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Container homes in Brighton (photo: QED)

Homeless children living in ‘shipping containers’ – report

Thousands of children in English cities are effectively homeless, with many even living with their families in converted shipping containers and office blocks, says a damning new report.

Anne Longfield, Children’s Commissioner for England, delivers a stark picture of the grim living conditions facing children growing up in homeless families across the country. Bleak houses: Tackling the crisis of family homelessness in England says while some 124,000 children live in temporary accommodation, there are tens of thousands more who are ‘sofa surfing’, often living with their families in a single room.

London and Bristol are among the cities where shipping containers are reportedly being used as shelter for families, along with at least 13 office blocks which have been converted into over 1,000 tiny apartments. Often these are barely big enough for a single person, let alone a family.

‘Highly vulnerable children’

Research carried out for the Children’s Commissioner for England estimates that in 2016/17 there were 92,000 children living in these sofa-surfing families. Anna Longfield also warns that official figures fail to capture a small but highly vulnerable group of homeless children who have been placed in temporary accommodation by children’s services rather than by council housing departments.

This includes families who have been deemed to have made themselves ‘intentionally homeless’, and those with no right to public funds as a result of their immigration status. No public data is available on how many families are being housed in this way.

“Something has gone very wrong with our housing system when children are growing up in B&Bs, shipping containers and old office blocks,” says the commissioner. “Children have told us of the disruptive and at times frightening impact this can have on their lives. It is a scandal that a country as prosperous as ours is leaving tens of thousands of families in temporary accommodation for long periods of time, or to sofa surf.”

‘Attractive option to councils’

The report says that although these shipping container homes can get very hot in summer and very cold in winter, and are therefore totally unsuitable as a housing solution, they are still ‘an attractive option’ to councils, as the set-up costs are cheaper than B&Bs.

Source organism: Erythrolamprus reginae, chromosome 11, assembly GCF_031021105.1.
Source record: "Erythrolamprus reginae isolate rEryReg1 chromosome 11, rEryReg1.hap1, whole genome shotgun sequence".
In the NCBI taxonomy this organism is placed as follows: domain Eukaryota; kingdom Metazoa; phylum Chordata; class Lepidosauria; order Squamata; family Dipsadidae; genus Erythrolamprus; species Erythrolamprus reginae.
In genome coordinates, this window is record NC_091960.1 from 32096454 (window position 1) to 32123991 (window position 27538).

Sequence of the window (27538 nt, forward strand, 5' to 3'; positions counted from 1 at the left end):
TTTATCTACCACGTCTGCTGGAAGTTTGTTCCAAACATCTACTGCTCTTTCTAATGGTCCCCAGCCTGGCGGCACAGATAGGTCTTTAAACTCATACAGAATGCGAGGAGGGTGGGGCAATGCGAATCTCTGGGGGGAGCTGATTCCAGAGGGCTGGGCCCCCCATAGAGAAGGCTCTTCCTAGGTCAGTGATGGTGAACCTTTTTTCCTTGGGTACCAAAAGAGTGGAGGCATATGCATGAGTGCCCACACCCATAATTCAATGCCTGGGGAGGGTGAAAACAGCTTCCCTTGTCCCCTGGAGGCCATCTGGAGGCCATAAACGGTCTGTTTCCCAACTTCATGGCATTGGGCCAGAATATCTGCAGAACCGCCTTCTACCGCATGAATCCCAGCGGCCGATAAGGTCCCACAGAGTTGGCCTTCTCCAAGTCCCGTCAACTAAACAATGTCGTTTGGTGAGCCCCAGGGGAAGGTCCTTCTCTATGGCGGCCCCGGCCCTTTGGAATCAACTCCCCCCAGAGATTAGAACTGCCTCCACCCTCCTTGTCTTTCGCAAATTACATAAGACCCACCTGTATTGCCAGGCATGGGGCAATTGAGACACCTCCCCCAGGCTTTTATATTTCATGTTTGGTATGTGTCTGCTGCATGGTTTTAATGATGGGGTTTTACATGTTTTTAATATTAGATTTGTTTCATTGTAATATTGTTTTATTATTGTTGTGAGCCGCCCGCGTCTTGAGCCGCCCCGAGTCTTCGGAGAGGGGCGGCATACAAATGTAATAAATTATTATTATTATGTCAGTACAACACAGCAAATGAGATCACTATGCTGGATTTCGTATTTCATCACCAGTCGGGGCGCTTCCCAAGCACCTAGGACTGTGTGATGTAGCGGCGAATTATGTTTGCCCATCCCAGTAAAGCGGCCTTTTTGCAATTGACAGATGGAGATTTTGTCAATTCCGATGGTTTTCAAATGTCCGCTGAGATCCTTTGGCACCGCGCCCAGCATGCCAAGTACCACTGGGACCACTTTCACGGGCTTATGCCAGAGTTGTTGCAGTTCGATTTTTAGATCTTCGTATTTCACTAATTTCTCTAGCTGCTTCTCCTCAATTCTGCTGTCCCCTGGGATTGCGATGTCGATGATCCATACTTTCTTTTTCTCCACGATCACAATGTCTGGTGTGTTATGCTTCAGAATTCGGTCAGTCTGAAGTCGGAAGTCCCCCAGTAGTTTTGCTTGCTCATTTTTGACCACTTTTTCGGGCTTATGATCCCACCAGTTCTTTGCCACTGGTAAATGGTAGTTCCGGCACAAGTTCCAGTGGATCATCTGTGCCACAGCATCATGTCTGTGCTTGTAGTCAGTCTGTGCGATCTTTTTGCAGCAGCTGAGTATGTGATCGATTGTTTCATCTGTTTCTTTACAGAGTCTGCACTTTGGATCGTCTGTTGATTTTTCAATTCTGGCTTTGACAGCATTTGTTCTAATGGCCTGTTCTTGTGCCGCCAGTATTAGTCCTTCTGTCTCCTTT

It is essential that the Government invests properly in a major house-building programme and that it sets itself a formal target to reduce the number of children in temporary accommodation,” adds Longfield.

The report estimates how many children are living in temporary accommodation for extended periods, and shows that the label ‘temporary’ is sometimes anything but. It suggests that in 2017 around four in 10 children in temporary accommodation – an estimated 51,000 children – had been there for at least six months. Around one in 20 – an estimated 6,000 children – had been there for at least a year.

‘Poor quality’

The commissioner also warns that temporary accommodation is frequently not fit for children to live in. Due to the level of demand and shortage of accommodation, children are frequently spend years living in temporary housing while they wait for an offer of permanent accommodation. As a result of a shortage of good quality, self-contained temporary accommodation, many families are being placed in accommodation which is poor quality and too small.

The report also shows how 23,000 families being housed in temporary accommodation in 2018 were living away from their home council area. Children and families describe in the report how moving away from an area can have a deeply disruptive impact on family life. For children, moving area might mean a new school, no longer being able to see their friends or go to the places they are used to. Travel costs might also increase as children have to travel further if they stay at the same school.

The risks associated with poor temporary accommodation can also reduce some of the most basic aspects of childhood such as a child’s opportunity to play. A number of children and parents spoke about the cramped, overcrowded conditions (particularly in B&Bs where families often share one room), which leave little room for furniture and possessions, let alone space in which children could play. The school holidays can be challenging as families lack space inside, are reluctant to let their children play outside and may be miles away from friends, parks or leisure facilities. Even if there are activities close by for the children to attend, the prices can be prohibitive.

‘Last resort’

Some councils are acknowledged for their work to reduce the use of B&B accommodation by finding other sources of accommodation. Southwark Council in London, for example, has emphasised to staff the importance of cultural change, so they understand that booking a family into a B&B is always the last resort.

Responding directly to the report, the Local Government Association (LGA) said that homelessness services were facing a £159 million funding gap next year (2020/21), and that central government needed to use the next spending phase to give councils the tools they need help families in need.

Martin Tett, the LGA’s spokesman for housing, says: “Councils desperately want to find every family a good quality, secure home, and prevent homelessness from happening in the first place. However, the severe lack of social rented homes available in which to house families means councils have no choice but to place households into temporary accommodation, including – in emergencies – bed and breakfasts.”

Author: Simon Weedy

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